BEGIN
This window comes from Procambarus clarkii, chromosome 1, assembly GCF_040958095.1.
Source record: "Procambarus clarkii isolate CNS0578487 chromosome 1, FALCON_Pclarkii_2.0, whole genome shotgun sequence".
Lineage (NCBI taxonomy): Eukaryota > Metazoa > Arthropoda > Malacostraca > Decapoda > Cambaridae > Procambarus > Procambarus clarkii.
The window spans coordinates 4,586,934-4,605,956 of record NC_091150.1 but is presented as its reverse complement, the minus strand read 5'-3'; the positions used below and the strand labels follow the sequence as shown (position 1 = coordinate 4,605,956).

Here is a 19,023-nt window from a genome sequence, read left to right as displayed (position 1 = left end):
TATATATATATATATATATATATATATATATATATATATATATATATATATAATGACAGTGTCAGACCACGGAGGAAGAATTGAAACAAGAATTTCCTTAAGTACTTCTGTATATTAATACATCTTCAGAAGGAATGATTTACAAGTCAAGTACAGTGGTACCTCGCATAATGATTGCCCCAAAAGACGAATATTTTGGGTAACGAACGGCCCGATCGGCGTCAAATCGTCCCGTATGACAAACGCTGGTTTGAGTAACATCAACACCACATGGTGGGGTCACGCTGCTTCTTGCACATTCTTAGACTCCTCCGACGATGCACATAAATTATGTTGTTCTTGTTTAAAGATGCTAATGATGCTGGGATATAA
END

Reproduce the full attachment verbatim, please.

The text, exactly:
This window comes from Procambarus clarkii, chromosome 1, assembly GCF_040958095.1.
Source record: "Procambarus clarkii isolate CNS0578487 chromosome 1, FALCON_Pclarkii_2.0, whole genome shotgun sequence".
Lineage (NCBI taxonomy): Eukaryota > Metazoa > Arthropoda > Malacostraca > Decapoda > Cambaridae > Procambarus > Procambarus clarkii.
The window spans coordinates 4,586,934-4,605,956 of record NC_091150.1 but is presented as its reverse complement, the minus strand read 5'-3'; the positions used below and the strand labels follow the sequence as shown (position 1 = coordinate 4,605,956).

Here is a 19,023-nt window from a genome sequence, read left to right as displayed (position 1 = left end):
TATATATATATATATATATATATATATATATATATATATATATATATATATAATGACAGTGTCAGACCACGGAGGAAGAATTGAAACAAGAATTTCCTTAAGTACTTCTGTATATTAATACATCTTCAGAAGGAATGATTTACAAGTCAAGTACAGTGGTACCTCGCATAATGATTGCCCCAAAAGACGAATATTTTGGGTAACGAACGGCCCGATCGGCGTCAAATCGTCCCGTATGACAAACGCTGGTTTGAGTAACATCAACACCACATGGTGGGGTCACGCTGCTTCTTGCACATTCTTAGACTCCTCCGACGATGCACATAAATTATGTTGTTCTTGTTTAAAGATGCTAATGATGCTGGGATATAA